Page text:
Accession Number:

ADA627167

Title:

Transport of Blue Crab Larvae in the Northern Gulf of Mexico During the Deepwater Horizon Oil Spill

Descriptive Note:

Journal article

Corporate Author:

NAVAL RESEARCH LAB STENNIS DETACHMENT STENNIS SPACE CENTER MS OCEANOGRAPHY DIV

Report Date:

2015-05-11

Pagination or Media Count:

16.0

Abstract:

To better understand population connectivity of the blue crab Callinectes sapidus and how it may have been affected by the Deepwater Horizon oil spill, we simulated larval dispersal with a biophysical model of the coastal waters from western Louisiana to the Florida panhandle. We investigated connectivity patterns, intra-annual variability, and potential impacts of the Deepwater Horizon oil spill during the spring and summer of 2010. Overall, we found that the Mississippi River delta MRD is a barrier to dispersal, and that local retention was high of the 7.7 of larvae that successfully settled, 37.5 returned to their natal estuary and 28.5 to an adjacent one. We used network metrics to assess the overall diversity of population connectivity and the importance of individual estuaries to maintaining connectivity. The proportion of larvae that successfully settle does not significantly change during the spawning season, but connectivity among estuaries significantly declines. Estuaries near the MRD were most important for maintaining connectivity, likely because they were the primary source of the few larvae that crossed the MRD. These patterns influence the distribution of settlement locations for larvae that were potentially exposed to oil. A total of 38.1 of the simulated larvae were potentially exposed to oil, and these larvae were concentrated on the eastern side of the MRD. For some spawning events, up to 96.3 of the larvae that successfully settled east of the MRD were potentially exposed to oil, which may have substantial implications for population dynamics. These results provide quantitative predictions regarding blue crab connectivity in the northern Gulf of Mexico that can be corroborated with data. The predictions can be applied for disaster management planning and for management of this environmentally and economically important species.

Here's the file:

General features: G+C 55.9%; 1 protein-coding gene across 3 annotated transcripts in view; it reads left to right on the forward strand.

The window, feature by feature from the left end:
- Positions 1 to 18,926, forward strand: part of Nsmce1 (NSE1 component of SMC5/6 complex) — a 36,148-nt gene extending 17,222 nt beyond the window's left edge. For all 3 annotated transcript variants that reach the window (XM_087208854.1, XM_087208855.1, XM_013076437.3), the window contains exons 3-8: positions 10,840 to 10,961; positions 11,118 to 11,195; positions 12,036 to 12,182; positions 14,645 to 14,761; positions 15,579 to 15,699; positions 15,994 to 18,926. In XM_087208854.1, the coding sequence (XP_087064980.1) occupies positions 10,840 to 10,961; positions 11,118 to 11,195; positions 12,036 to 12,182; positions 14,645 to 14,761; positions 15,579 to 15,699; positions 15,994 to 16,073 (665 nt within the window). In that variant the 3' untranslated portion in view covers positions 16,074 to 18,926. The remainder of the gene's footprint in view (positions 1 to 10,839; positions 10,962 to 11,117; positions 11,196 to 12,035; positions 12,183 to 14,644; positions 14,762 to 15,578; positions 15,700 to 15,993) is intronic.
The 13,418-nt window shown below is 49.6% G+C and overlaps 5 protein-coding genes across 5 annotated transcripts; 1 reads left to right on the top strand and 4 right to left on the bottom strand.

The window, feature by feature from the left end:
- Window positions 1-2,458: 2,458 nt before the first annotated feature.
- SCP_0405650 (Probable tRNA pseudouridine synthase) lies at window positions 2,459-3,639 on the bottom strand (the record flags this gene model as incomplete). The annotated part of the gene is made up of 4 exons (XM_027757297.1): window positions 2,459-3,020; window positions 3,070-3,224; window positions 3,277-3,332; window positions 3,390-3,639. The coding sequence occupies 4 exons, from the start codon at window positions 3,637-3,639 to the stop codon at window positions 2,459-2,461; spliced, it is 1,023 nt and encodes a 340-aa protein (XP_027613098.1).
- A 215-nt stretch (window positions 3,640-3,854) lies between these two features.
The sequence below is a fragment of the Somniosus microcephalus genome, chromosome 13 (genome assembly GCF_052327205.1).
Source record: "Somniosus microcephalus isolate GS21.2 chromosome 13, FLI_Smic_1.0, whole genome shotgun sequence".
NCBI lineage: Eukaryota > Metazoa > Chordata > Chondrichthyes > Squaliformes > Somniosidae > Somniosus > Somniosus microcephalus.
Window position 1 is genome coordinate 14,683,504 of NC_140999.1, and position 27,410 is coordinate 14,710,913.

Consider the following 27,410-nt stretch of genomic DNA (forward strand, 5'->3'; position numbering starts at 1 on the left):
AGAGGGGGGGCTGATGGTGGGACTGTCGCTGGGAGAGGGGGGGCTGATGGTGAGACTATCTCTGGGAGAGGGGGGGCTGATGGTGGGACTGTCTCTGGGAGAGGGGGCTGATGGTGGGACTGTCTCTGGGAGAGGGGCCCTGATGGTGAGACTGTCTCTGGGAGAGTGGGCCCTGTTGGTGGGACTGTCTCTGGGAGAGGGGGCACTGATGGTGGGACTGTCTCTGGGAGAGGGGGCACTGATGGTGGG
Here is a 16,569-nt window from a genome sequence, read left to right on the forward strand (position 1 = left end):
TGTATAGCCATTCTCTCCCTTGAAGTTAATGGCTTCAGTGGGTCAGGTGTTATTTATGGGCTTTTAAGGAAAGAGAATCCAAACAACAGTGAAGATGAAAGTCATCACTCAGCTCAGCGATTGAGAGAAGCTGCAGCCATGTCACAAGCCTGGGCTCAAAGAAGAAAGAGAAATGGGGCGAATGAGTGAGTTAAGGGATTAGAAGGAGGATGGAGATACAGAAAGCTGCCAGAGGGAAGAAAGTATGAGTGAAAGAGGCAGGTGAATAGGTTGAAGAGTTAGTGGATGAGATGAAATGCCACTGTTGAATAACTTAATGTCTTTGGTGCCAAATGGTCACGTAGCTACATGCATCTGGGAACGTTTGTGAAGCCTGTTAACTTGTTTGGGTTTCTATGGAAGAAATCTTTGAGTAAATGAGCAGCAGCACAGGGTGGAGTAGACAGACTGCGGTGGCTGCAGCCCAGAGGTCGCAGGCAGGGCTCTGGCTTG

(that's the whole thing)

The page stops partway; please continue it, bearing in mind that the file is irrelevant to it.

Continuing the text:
Subject Categories:

  • Ecology
  • Physical and Dynamic Oceanography
  • Water Pollution and Control

Distribution Statement:

APPROVED FOR PUBLIC RELEASE